# Should real functions be described as $f: \mathbb{R} \rightarrow \mathbb{R}$ or $f: \mathbb{R} \rightarrow \mathbb{R}^2$?

I've been trying to teach myself topology, and I'm having a bit of trouble grasping the abstract concepts of the field. One question that's been poking at my understanding regarding topological mappings is as follows:

Take an arbitrary mapping $f$ (e.g. $f(x) = x^2$, the parabola in $\mathbb{R}^2$). Now, of course this mapping takes an argument from $\mathbb{R}$, and returns an output also in $\mathbb{R}$. We typically represent this by the ordered pair $(x,f(x))$. This ordered pair is an element of $\mathbb{R} \times \mathbb{R}$ or just $\mathbb{R}^2$. Now should $f$ be described as $$f: \mathbb{R} \rightarrow \mathbb{R} \quad \mbox{or} \quad f: \mathbb{R} \rightarrow \mathbb{R}^2 ~?$$ My hypothesis is that it depends on if we want to analyze just the output of $f$ or the ordered pair. I apologize in advanced for the trivial nature of the question.

In general, when we write $f: A \to B$, we mean $f \subseteq A \times B$, with the condition that if $(x,a), (x,b) \in f$, then $a = b$. Since the second entry in the ordered pair is uniquely determined by $x$, we call this element $f(x)$. This condition is just saying that $f$ is well-defined.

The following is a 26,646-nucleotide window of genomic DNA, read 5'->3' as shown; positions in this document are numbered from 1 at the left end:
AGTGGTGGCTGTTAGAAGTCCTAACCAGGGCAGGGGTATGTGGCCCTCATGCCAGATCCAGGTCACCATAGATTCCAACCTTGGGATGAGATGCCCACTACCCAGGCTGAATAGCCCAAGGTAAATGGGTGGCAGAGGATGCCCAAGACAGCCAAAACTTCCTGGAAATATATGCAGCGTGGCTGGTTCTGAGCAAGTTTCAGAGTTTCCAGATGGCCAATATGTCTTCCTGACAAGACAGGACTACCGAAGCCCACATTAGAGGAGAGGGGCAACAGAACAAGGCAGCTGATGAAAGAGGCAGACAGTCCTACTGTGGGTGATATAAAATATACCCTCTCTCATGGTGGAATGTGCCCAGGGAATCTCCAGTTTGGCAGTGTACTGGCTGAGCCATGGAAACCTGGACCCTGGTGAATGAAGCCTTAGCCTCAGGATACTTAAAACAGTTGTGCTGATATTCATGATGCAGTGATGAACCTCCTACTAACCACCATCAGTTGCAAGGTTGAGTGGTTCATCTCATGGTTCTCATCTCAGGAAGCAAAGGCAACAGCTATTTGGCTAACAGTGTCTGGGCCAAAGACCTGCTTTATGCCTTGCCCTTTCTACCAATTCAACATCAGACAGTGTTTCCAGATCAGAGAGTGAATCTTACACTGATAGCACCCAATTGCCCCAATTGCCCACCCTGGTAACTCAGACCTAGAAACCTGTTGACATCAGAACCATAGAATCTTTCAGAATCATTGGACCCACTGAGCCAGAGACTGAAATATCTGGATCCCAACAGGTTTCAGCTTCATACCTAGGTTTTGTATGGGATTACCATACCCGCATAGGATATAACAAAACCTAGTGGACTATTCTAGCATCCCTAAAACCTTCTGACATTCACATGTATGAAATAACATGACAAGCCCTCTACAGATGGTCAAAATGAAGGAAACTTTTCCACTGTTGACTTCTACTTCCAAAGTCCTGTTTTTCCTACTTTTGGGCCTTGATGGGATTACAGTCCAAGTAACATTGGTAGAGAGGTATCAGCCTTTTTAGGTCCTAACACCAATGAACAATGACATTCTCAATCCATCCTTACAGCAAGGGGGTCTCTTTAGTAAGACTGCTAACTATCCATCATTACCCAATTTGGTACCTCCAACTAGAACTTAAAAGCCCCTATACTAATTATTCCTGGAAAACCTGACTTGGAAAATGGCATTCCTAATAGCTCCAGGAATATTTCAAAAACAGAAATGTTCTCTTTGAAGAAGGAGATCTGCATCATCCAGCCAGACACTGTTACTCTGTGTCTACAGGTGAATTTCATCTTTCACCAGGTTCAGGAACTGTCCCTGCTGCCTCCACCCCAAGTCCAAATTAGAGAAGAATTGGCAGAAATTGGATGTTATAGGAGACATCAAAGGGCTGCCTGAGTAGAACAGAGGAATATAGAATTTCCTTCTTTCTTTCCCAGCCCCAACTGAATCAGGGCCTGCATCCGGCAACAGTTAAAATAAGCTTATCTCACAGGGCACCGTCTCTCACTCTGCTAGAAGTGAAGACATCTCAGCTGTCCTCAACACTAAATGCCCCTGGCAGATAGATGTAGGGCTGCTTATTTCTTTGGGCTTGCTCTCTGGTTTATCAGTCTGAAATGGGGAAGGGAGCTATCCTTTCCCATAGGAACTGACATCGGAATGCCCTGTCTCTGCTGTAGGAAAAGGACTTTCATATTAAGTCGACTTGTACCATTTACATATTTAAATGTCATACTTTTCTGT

We often think of $f$ as some machine that takes an element from the domain, and spits something of the codomain. But, having the caracterization of $f$ I said above, $f$ would be the same thing as its graph: $$\mathrm{gr}(f) = \{(x, f(x)) \in A \times B \ : \ x \in A \}$$
For practical purposes, we think of these thing separately, so I would go with $f: \Bbb R \to \Bbb R$, and $\mathrm{gr}(f) \subset \Bbb R^2$.
I would say $f:\mathbb{R}\rightarrow \mathbb{R}$.
You could consider the related function $g:\mathbb{R}\rightarrow\mathbb{R}^2$ that is defined as $\{(x,(x,f(x))\mid x\in\mathbb{R}\}$
The ordered pair is not $f$ it is the graph of $f$. So $f: \mathbb{R} \to \mathbb{R}$ and $G: \mathbb{R} \to \mathbb{R}^2$ where $G$ is the graphing function.